What's the most sought-after item on a Mercedes M-Class? The wood-and-leather interior? The latest diesel engine? Or maybe it's just the badge on the bonnet that says you've made it.
Oddly enough, none of these is on the 'wanted' list of our long-term ML270 CDI. Instead, four tiny pieces of metal regularly attract attention in the car parks. They're the dust covers on the valves of the chunky off-roader's tyres. And, for some reason - much like the craze for Volkswagen badges, thanks to the Beastie Boys rock band in the Eighties - the Merc's metal protectors are the target of the thieves.
So far, around a dozen caps have been swiped while the M-Class has been parked. But it's not only the big Merc that's suffered from this. We've had more caps nicked from a new E-Class - while it was being tested during a week long stay with the magazine's road test team.
When I called the local Mercedes dealer for replacements, this wasn't a surprise. "It happens all the time," the parts manager said. "People like the metal covers, and steal them to replace their own plastic ones." Ruddy cheek! Is there nothing they won't take these days?
I've been driving the Merc for a few months now and, with its class-leading boot space, it has proved a popular choice for a host of chores... it's been subjected to rent-a-van duties, transporting student belongings to university, while several trips across to the south of France and beyond by other staffers have been completed without a hitch.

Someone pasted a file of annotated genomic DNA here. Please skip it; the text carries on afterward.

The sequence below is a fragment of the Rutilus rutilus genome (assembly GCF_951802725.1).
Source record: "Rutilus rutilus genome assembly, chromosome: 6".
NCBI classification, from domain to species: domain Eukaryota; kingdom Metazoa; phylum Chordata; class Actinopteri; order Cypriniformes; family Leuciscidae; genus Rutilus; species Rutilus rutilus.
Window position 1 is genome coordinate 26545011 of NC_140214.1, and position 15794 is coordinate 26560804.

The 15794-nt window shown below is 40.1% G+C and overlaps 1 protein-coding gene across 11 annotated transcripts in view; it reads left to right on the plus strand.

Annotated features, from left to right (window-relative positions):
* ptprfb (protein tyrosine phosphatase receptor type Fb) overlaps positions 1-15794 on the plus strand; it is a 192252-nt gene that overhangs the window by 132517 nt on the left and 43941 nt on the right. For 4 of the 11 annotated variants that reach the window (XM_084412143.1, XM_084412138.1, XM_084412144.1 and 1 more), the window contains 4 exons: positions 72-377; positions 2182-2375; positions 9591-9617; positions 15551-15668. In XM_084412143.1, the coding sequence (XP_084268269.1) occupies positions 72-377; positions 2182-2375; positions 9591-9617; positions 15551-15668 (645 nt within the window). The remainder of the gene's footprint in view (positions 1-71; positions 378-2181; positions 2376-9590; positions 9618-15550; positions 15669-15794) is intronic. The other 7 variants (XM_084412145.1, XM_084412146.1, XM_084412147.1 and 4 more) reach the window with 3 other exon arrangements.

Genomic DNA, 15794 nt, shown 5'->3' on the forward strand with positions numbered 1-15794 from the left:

It's on these longer hauls where the M-Class's turbodiesel engine shows its strength. Despite having only 163bhp on tap, there's plenty of torque to shift such a hefty vehicle. And the 2.7-litre unit is a first class motorway cruiser.
Around town, though, the five-speed automatic gearbox is constantly hunting for the correct gear, making smooth progress tricky and over-use of the brake pedal a tiring reality. It's much better to switch to the Touchshift manual function and do the cog-shifting yourself.
The engine, however, has a taste for oil which, on one occasion, caused an emergency call to the local dealer. A red light on the dash had warned that we should stop and seek immediate assistance, but it proved nothing more serious than an oil top-up. "It's a common problem to watch out for on these engines," commented the breakdown man in attendance. But it was a surprise nonetheless, after only a few thousand miles. A steering lock which refused to free itself on the key led to another, later callout. On both occasions, however, the response from the local dealer was impressively swift.
Meanwhile, fuel economy so far has been around 25mpg across a mix of driving conditions - that's good for the class. A petrol version returns less than 20mpg. Inside, the M-Class is generally comfortable, although the seats could do with better support, particularly as the 4x4 wallows its way round corners. And, in a vehicle which costs the better part of £30,000, you would expect reach as well as rake adjustment for the steering wheel.
But there's plenty of other kit in the cabin, with climate control, a CD player and curtain airbags all standard (and our test car also features an excellent satellite-navigation system from the options list). We expect the first service warning sign to light up any mile soon (it's due at around 15,000, we reckon), so watch out for further reports including service and running costs.